Andrei Medvedev

Born: August 31, 1974 in Kiev (Soviet Union)
Height: 1.93 m
Plays: Right-handed (two-handed backhand)
Андрій Медведєв… His career progressed rapidly. Not being widely recognized on the junior scene before, representing the disintegrating Soviet Union, he won the junior French Open ’91 as a sixteen-year-old boy, not dropping a set, defeating his peer Thomas Enqvist in the final. A few months later, he was ready to compete at the main level, and reached the semifinals in Geneva, where he lost to Thomas Muster in two tie-breaks. As a Ukrainian, he began the ’92 season in April and achieved valuable results, winning three titles, including the Stuttgart Outdoor at the Rochusclub, with the strongest draw in the tournament’s history. The teenager, ranked No. 100, needed nine consecutive wins (three in the qualifying rounds, began it losing a bagel set) to secure the trophy, defeating five seeded players who were showcasing different styles: Alexander Volkov, Emilio Sánchez, Stefan Edberg, Muster, and Wayne Ferreira in the final after five sets, squandering a match point at 5:3 in the third set. The following year he claimed another big clay-court title in Barcelona and reached the French Open semifinal. Pundits began discussing him as a potential world No. 1, and the “King of Clay” in the 90s.
However, a series of injuries thwarted his plans. I’d argue that Medvedev’s development stalled in July of ’94, so before he turned 20. It’s difficult to pinpoint what exactly happened; my loose theory is that he matured too quickly. By his early 20s, he began to experience hair loss, a phenomenon observed in other guys such as Andre Agassi, Nikolay Davydenko, and Ivan Ljubičić, players who enjoyed the peak of their careers approaching 30 though. During a particular week of 1999, Medvedev dropped to No. 100, yet paradoxically, being in big crisis he played the event of his life at Roland Garros. Neither Pete Sampras in round 2 nor Gustavo Kuerten in the last 8 managed to defeat him before the final, in which he led 6-1, 6-2, 4-all against Agassi when the American hit the line with his second serve on mini-match point. Perhaps only a few centimeters separated Medvedev from a straight-set victory. That moment completely changed the momentum, and the Ukrainian lost in five sets, marking the most important loss of his tennis life. Medvedev cried afterward, as did his namesake – a tennis melodrama created by two young, but already bald men. Medvedev stated that he regained the required self-confidence to play at the highest level, and another Grand Slam final would be a matter of time. However, one year later in Paris, he was completely outplayed in the fourth round by Magnus Norman, who was on his way to reach the only major final of his career.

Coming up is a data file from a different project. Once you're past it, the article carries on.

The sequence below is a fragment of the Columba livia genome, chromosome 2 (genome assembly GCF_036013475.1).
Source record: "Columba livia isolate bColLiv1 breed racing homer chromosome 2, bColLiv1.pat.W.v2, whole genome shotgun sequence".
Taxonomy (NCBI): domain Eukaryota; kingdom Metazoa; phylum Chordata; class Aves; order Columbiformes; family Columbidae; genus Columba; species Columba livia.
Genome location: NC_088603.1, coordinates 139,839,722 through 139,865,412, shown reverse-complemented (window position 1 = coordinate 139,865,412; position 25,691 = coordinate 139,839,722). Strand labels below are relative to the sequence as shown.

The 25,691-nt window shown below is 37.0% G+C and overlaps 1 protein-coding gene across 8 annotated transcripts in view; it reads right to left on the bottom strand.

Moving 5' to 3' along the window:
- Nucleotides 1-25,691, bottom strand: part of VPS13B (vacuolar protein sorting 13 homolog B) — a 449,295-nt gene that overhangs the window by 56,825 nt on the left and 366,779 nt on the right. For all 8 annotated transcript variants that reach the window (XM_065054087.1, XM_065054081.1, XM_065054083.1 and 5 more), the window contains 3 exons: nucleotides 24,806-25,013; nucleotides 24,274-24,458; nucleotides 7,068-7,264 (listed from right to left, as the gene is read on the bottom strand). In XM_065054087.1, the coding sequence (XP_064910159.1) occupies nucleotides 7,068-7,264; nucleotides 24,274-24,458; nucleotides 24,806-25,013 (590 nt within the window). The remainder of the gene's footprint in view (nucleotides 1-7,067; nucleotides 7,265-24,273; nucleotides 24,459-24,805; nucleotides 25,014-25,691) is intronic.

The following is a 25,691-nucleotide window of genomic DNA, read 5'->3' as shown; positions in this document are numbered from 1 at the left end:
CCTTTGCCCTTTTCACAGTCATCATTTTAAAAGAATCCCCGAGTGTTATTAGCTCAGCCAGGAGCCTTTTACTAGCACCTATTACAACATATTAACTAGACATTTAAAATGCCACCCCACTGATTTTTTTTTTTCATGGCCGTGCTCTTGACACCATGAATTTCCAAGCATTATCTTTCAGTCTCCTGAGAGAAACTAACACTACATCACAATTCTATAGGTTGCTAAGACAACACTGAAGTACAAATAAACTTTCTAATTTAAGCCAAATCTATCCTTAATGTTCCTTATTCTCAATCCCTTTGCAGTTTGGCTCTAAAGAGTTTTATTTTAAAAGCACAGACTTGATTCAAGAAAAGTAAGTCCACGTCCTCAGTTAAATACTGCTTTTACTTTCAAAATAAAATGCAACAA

Over the years, Medvedev excelled on clay courts, where he had more time to execute his flat groundstrokes (exquisite backhand down the line) and dropshots. However, he also had the skills to make an impact in faster conditions in spite of his rather wooden volley technique. He achieved good results on all surfaces; on grass at Wimbledon ’94, he played one of the tightest matches in the tournament’s history against the legend of those courts, Boris Becker. On carpet in Paris ’93, he somehow survived four consecutive matches against players better suited to indoor conditions (in the semifinal he had to withstand the adversity of the French crowd too), only to be defeated in the final by Goran Ivanišević.
His mother, Svetlana, was a coach in Kiev, where young Andrei and his sister Natalia Medvedeva began to play tennis (together they reached the Hopman Cup ’95 final lost to Germany; Medvedev faced his girlfriend Anke Huber on the other side of the net). Like his older sister, he retired prematurely, a few years before turning 30. However, before it happened, he managed to participate in more than 200 events, making it difficult to polemic that he hadn’t played enough to experience everything that tennis at the highest level has to offer. Trivia: in 1998, within a few months, he defeated Ivanišević twice, saving match points in deciding tie-break sets; first at Indian Wells (7-6, 2-6, 7-6), then in Monte Carlo (4-6, 6-2, 7-6). Despite “only” 11 titles, he collected four Masters 1K trophies, three of them in Hamburg (1994, 1995 and 1997) – he enjoyed the chilly weather there. The fourth one, chronologically first, comes from Monaco. In the most successful, first years on the tour, he was coached by Oleksandr Dolgopolov, the father of Alexandr Dolgopolov, the future No. 13. As a kid, Dolgopolov jr. was a frequent visitor of tournaments in which the best Ukrainian player to date participated.
Career record: 321–213 [ 221 events ]
Career titles: 11
Highest ranking: No. 4
Best GS results:
Australian Open (quarterfinal 1995)
Roland Garros (runner-up 1999; semifinal 1993; quarterfinal 1994)
US Open (quarterfinal 1993)
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1 Response to Andrei Medvedev

  1. Voo de Mar says:
    Activity: 1990 – 2001

    Five-setters: 13–11 (54%)
    Tie-breaks: 111–89 (55%)
    Deciding 3rd set TB: 19-9 (68%)

    MP matches: 7-7
    Defeats by retirement: 8
    Walkovers given: 2

    Longest victory: French Open ’93 (1R)… Guillermo P-Roldan 6-7, 4-6, 6-4, 6-3, 6-4… 3 hours 46 minutes
    Longest defeat: Wimbledon ’94 (4R)… Boris Becker 7-6, 5-7, 6-7, 7-6, 5-7… 4 hours 53 minutes

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